16. The collection system of claim 15, wherein the input game data comprises data corresponding to a rank and suit of cards on the table.
17. The collection system of claim 16, wherein the input game data further comprises monetary data corresponding to images of chips wagered at the table.
18. The collection system of claim 15, wherein the input game data can be used to determine game state information.
19. The collection system of claim 15, wherein the processor unit is further adapted to determine if there have been any game anomalies based on the correlated data and to associate an anomaly with a priority level.
20. The collection system of claim 19, wherein the anomalies correspond to one of card switching, card reversal, capping of bets and pinching of bets.
21. The collection system of claim 20, wherein the game is baccarat.
22. The collection system of claim 20, wherein the game is blackjack and the anomalies further correspond to one of improperly dealt cards, improper insurance wagering, improper splitting of cards, and improper double down wagering and card dealing.
23. A casino game data collection system comprising:
a game device comprising a rules module to track game states during a game based on cards dealt from the device, said game device outputting game state data and game data;
at least one monetary sensing system for obtaining and outputting monetary data corresponding to game chips located at positions at the table; and
a processor unit, said processor unit adapted to input the game data, game state data and the monetary data, said unit being further adapted to correlate the game data, game state data and monetary data.
24. The collection system of claim 23, wherein the input game data comprises data corresponding to a rank and suit of cards dealt from the gaming device and the game state information corresponds to a state of a baccarat game as determined by the cards dealt from the device.
25. The collection system of claim 23, wherein the monetary data corresponds to chips wagered and paid out at the table.
26. The collection system of claim 23, wherein the processor unit is further adapted to determine if there have been any game anomalies based on the correlated data and to associate an anomaly with a priority level.
27. The collection system of claim 26, wherein the anomalies comprise one of invalid actions taken during the game, capping of bets and pinching of bets.
28. A casino game data collection system comprising:
at least one video camera, said at least one camera adapted to output images of objects at the table;
a video interface adapted to input the images from the at least one camera and process the images into first game data;
a game device comprising a rules module to track game states during a game based on cards dealt from the device, said game device outputting game state data and second game data; and
a processor unit, said processor unit adapted to input the first and second game data, and the game state data, said unit being further adapted to correlate the first and second game data and game state data to detect game anomalies.
29. The collection system of claim 28, wherein the second game data comprises data corresponding to a rank and suit of cards dealt from the gaming device and the first game data comprises data corresponding to images of the cards.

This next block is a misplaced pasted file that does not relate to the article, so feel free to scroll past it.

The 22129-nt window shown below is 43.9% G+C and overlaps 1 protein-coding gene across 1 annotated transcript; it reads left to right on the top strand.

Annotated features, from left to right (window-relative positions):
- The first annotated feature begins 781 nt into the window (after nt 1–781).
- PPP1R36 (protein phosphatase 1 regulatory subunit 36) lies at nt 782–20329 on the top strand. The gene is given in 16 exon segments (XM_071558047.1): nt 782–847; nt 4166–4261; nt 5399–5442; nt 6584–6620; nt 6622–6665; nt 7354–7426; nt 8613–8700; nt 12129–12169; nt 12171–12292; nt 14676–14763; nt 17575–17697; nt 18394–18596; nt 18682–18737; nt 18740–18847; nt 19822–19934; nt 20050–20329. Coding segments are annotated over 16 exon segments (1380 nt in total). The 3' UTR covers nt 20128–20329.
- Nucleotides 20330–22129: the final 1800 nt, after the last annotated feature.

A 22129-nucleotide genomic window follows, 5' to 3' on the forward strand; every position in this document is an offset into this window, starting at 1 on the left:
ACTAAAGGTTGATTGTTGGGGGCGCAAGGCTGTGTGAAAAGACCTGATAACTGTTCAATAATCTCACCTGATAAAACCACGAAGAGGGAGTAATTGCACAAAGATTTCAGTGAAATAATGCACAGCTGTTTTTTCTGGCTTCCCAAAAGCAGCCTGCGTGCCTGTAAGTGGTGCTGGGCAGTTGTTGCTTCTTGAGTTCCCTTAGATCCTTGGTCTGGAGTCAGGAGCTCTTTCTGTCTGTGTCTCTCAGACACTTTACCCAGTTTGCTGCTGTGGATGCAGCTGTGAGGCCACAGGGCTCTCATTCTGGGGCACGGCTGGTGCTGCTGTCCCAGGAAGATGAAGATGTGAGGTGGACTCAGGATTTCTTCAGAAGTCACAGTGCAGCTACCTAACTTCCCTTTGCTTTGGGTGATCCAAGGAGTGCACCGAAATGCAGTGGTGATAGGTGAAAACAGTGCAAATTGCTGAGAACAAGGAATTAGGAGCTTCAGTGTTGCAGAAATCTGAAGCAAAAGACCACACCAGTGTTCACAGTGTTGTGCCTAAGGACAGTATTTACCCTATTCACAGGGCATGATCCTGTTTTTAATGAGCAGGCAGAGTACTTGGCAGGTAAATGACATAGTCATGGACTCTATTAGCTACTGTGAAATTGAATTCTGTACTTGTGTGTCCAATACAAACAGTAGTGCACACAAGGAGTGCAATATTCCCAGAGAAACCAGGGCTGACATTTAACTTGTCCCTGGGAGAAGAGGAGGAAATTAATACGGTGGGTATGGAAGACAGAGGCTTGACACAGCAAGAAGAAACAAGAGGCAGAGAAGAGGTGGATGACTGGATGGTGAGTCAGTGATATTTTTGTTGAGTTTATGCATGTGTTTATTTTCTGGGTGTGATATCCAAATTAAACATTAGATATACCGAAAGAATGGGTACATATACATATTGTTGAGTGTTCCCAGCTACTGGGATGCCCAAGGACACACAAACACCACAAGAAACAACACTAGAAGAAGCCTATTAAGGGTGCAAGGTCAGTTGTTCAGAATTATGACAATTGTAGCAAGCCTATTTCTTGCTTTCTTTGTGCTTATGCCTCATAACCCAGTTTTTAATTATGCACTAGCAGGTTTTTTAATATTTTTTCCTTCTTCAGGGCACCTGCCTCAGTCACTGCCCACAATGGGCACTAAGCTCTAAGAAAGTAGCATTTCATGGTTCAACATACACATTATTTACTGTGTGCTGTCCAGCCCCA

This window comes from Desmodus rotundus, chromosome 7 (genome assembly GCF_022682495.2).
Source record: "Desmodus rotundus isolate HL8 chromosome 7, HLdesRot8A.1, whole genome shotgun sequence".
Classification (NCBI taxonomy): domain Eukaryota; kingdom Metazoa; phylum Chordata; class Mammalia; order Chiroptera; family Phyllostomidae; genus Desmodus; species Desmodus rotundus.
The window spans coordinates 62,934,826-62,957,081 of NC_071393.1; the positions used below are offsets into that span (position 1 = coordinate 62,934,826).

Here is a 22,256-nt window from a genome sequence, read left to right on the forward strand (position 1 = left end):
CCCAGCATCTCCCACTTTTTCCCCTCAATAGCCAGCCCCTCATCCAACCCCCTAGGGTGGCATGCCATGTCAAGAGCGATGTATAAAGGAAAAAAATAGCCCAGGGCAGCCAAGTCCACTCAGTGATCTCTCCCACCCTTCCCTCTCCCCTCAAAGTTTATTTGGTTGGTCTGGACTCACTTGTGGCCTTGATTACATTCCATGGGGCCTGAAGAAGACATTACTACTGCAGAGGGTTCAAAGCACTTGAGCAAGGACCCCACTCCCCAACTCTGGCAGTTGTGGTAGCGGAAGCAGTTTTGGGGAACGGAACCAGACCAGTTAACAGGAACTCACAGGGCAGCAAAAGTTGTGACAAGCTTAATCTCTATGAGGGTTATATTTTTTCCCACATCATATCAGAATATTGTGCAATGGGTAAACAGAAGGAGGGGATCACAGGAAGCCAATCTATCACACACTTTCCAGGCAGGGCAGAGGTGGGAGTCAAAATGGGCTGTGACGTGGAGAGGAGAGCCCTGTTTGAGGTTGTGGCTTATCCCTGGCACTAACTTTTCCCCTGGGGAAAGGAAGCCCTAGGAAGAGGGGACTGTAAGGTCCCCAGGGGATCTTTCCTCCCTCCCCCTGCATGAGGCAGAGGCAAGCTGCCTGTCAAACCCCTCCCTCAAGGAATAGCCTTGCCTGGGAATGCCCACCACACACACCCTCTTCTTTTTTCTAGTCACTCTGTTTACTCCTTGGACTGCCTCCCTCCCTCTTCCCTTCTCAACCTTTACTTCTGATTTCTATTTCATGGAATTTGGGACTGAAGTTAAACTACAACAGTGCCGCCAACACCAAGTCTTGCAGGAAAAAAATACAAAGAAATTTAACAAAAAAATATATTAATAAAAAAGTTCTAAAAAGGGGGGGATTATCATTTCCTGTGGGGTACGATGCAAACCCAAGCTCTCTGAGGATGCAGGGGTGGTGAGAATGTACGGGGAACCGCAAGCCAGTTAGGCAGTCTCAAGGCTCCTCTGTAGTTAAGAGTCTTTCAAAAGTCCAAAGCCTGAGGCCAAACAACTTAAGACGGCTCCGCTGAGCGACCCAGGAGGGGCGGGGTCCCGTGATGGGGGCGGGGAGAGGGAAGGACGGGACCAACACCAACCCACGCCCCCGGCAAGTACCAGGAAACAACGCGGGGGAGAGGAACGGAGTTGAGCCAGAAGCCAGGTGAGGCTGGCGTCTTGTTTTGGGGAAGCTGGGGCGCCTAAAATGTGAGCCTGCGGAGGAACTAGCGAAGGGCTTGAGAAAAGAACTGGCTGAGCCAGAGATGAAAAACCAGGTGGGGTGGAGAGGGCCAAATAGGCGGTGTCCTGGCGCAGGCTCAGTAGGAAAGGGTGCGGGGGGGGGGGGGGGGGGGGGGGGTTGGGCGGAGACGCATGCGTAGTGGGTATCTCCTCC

30. The collection system of claim 28, wherein the game state information corresponds to a state of a baccarat game as determined by the cards dealt from the device.
31. The collection system of claim 28, wherein the processor unit is further adapted to determine if there has been a card switching anomaly from the first and second game data.
32. A casino game anomaly detection system comprising:
means for inputting first game data corresponding to video images of objects at a gaming table;
means for inputting second game data and game state information from a gaming device;
means for inputting monetary data corresponding to chips located at different positions at the table;
means for correlating the first and second game data, game state data and the monetary data;
means for determining if there have been any game anomalies based on the correlated data; and
means for associating an anomaly with a priority level and generating an alert based on the anomaly and priority level.
33. The system of claim 32, wherein the means for inputting first game data comprises means for inputting data corresponding to a rank and suit of cards on the table and monetary data corresponding to chips wagered at the table.
34. The system of claim 33, wherein the means for inputting second game data comprises means for inputting data corresponding to the rank and suit of the cards as the cards were dealt from the gaming device and the game state information corresponds to a state of a baccarat game as determined by the cards dealt from the device.
35. The system of claim 32, wherein the means for inputting monetary data inputs data corresponding to chips wagered and paid out at the table.
36. The system of claim 32, wherein alerts can be generated for one of invalid game play actions, card switching, card reversal, capping of bets and pinching of bets.
37. A casino game anomaly detection system comprising:
means for inputting first game data and game state information corresponding to video images of objects at a gaming table;